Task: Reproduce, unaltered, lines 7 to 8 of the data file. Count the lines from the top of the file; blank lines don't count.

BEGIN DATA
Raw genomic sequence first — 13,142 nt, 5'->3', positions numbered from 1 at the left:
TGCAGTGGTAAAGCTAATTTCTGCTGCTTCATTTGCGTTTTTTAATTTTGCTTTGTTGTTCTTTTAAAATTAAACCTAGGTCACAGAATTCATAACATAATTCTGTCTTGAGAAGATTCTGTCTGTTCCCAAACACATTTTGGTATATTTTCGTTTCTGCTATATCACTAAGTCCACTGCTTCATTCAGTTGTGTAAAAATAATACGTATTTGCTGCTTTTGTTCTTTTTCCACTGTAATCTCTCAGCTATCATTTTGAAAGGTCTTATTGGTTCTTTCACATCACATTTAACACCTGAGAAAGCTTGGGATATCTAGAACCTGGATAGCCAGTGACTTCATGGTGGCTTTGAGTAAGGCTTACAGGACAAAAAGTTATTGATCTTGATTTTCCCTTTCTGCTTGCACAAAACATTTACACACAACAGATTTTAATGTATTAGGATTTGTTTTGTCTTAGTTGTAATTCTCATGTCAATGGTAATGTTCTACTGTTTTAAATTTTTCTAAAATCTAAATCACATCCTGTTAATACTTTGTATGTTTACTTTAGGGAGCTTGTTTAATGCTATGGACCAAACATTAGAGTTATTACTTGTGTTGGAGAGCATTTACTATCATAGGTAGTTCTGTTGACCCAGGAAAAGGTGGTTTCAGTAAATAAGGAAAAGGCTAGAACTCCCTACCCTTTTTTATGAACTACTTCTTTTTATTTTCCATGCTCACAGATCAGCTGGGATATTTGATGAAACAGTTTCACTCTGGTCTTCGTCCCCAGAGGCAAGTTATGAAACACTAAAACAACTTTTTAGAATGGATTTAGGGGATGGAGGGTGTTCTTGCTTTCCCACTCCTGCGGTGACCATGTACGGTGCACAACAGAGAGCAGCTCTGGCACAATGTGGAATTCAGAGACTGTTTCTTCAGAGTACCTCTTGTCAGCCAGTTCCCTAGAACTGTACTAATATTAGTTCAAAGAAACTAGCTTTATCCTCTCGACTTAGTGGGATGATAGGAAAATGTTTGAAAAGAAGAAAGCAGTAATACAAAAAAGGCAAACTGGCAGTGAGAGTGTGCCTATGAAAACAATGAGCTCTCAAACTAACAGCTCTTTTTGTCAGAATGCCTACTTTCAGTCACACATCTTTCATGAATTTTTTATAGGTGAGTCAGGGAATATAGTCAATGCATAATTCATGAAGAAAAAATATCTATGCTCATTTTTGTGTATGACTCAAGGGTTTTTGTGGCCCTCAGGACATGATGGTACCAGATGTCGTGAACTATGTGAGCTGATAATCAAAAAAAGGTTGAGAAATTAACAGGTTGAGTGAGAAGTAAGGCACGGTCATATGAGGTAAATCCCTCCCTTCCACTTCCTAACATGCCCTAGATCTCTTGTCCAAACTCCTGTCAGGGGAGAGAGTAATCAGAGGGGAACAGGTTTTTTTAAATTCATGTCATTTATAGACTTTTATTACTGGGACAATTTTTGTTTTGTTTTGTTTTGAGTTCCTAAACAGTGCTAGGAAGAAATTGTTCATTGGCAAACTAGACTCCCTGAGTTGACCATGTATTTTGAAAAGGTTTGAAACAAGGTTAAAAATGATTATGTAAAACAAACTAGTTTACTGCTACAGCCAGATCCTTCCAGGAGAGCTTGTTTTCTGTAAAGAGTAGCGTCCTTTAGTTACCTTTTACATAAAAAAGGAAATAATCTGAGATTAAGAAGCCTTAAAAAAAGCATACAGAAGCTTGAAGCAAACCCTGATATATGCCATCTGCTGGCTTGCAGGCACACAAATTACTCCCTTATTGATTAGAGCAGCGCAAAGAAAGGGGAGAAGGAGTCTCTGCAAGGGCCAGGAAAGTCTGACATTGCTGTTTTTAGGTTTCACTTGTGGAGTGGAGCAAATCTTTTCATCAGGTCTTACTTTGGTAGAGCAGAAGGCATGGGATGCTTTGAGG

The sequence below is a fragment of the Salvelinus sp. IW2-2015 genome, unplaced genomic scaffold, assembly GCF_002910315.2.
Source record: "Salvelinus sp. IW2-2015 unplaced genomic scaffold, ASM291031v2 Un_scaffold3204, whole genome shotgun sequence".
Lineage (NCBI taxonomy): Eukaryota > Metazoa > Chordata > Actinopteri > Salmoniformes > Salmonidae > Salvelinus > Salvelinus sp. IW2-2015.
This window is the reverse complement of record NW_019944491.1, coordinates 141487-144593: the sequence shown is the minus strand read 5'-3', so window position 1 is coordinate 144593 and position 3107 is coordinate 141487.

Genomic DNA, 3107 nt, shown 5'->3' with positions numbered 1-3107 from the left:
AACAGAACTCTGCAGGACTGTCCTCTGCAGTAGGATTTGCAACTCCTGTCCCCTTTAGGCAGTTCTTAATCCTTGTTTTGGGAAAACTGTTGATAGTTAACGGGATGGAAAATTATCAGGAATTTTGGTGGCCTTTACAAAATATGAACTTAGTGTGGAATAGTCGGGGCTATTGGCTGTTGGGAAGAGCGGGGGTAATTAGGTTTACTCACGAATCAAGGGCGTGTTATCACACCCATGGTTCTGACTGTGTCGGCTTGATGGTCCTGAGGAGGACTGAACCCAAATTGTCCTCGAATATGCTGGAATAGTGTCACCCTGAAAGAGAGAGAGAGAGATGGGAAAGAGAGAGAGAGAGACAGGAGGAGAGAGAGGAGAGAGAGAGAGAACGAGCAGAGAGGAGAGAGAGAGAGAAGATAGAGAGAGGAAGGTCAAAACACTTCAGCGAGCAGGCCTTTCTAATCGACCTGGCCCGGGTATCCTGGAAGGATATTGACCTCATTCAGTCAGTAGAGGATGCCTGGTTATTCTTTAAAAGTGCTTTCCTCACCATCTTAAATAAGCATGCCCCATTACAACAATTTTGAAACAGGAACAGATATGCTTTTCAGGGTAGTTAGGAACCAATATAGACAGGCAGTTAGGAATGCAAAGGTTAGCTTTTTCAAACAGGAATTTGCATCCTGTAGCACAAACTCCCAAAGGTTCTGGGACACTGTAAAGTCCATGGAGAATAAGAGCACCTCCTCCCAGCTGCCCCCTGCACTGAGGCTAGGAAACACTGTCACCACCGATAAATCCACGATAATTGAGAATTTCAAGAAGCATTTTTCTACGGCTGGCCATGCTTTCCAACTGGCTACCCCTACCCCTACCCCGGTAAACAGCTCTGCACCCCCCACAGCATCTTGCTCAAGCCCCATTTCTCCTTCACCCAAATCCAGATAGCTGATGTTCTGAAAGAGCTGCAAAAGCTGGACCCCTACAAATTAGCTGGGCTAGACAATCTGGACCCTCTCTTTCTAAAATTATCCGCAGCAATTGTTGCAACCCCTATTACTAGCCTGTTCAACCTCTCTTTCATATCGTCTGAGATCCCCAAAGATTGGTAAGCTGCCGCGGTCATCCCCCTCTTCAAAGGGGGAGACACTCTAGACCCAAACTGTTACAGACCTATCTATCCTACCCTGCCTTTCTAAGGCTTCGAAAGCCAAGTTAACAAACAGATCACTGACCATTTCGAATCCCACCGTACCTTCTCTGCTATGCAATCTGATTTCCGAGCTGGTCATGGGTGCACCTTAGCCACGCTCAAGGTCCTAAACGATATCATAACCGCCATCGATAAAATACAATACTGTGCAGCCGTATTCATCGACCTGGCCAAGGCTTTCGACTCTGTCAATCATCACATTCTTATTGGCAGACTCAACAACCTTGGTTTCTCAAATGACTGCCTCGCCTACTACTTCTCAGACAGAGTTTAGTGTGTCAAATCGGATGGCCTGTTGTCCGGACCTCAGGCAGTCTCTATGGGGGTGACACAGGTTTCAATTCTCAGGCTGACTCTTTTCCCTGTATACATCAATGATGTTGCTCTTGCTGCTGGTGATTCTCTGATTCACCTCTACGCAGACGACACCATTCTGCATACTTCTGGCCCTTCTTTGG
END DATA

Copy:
Genomic DNA, 3107 nt, shown 5'->3' with positions numbered 1-3107 from the left:
AACAGAACTCTGCAGGACTGTCCTCTGCAGTAGGATTTGCAACTCCTGTCCCCTTTAGGCAGTTCTTAATCCTTGTTTTGGGAAAACTGTTGATAGTTAACGGGATGGAAAATTATCAGGAATTTTGGTGGCCTTTACAAAATATGAACTTAGTGTGGAATAGTCGGGGCTATTGGCTGTTGGGAAGAGCGGGGGTAATTAGGTTTACTCACGAATCAAGGGCGTGTTATCACACCCATGGTTCTGACTGTGTCGGCTTGATGGTCCTGAGGAGGACTGAACCCAAATTGTCCTCGAATATGCTGGAATAGTGTCACCCTGAAAGAGAGAGAGAGAGATGGGAAAGAGAGAGAGAGAGACAGGAGGAGAGAGAGGAGAGAGAGAGAGAACGAGCAGAGAGGAGAGAGAGAGAGAAGATAGAGAGAGGAAGGTCAAAACACTTCAGCGAGCAGGCCTTTCTAATCGACCTGGCCCGGGTATCCTGGAAGGATATTGACCTCATTCAGTCAGTAGAGGATGCCTGGTTATTCTTTAAAAGTGCTTTCCTCACCATCTTAAATAAGCATGCCCCATTACAACAATTTTGAAACAGGAACAGATATGCTTTTCAGGGTAGTTAGGAACCAATATAGACAGGCAGTTAGGAATGCAAAGGTTAGCTTTTTCAAACAGGAATTTGCATCCTGTAGCACAAACTCCCAAAGGTTCTGGGACACTGTAAAGTCCATGGAGAATAAGAGCACCTCCTCCCAGCTGCCCCCTGCACTGAGGCTAGGAAACACTGTCACCACCGATAAATCCACGATAATTGAGAATTTCAAGAAGCATTTTTCTACGGCTGGCCATGCTTTCCAACTGGCTACCCCTACCCCTACCCCGGTAAACAGCTCTGCACCCCCCACAGCATCTTGCTCAAGCCCCATTTCTCCTTCACCCAAATCCAGATAGCTGATGTTCTGAAAGAGCTGCAAAAGCTGGACCCCTACAAATTAGCTGGGCTAGACAATCTGGACCCTCTCTTTCTAAAATTATCCGCAGCAATTGTTGCAACCCCTATTACTAGCCTGTTCAACCTCTCTTTCATATCGTCTGAGATCCCCAAAGATTGGTAAGCTGCCGCGGTCATCCCCCTCTTCAAAGGGGGAGACACTCTAGACCCAAACTGTTACAGACCTATCTATCCTACCCTGCCTTTCTAAGGCTTCGAAAGCCAAGTTAACAAACAGATCACTGACCATTTCGAATCCCACCGTACCTTCTCTGCTATGCAATCTGATTTCCGAGCTGGTCATGGGTGCACCTTAGCCACGCTCAAGGTCCTAAACGATATCATAACCGCCATCGATAAAATACAATACTGTGCAGCCGTATTCATCGACCTGGCCAAGGCTTTCGACTCTGTCAATCATCACATTCTTATTGGCAGACTCAACAACCTTGGTTTCTCAAATGACTGCCTCGCCTACTACTTCTCAGACAGAGTTTAGTGTGTCAAATCGGATGGCCTGTTGTCCGGACCTCAGGCAGTCTCTATGGGGGTGACACAGGTTTCAATTCTCAGGCTGACTCTTTTCCCTGTATACATCAATGATGTTGCTCTTGCTGCTGGTGATTCTCTGATTCACCTCTACGCAGACGACACCATTCTGCATACTTCTGGCCCTTCTTTGG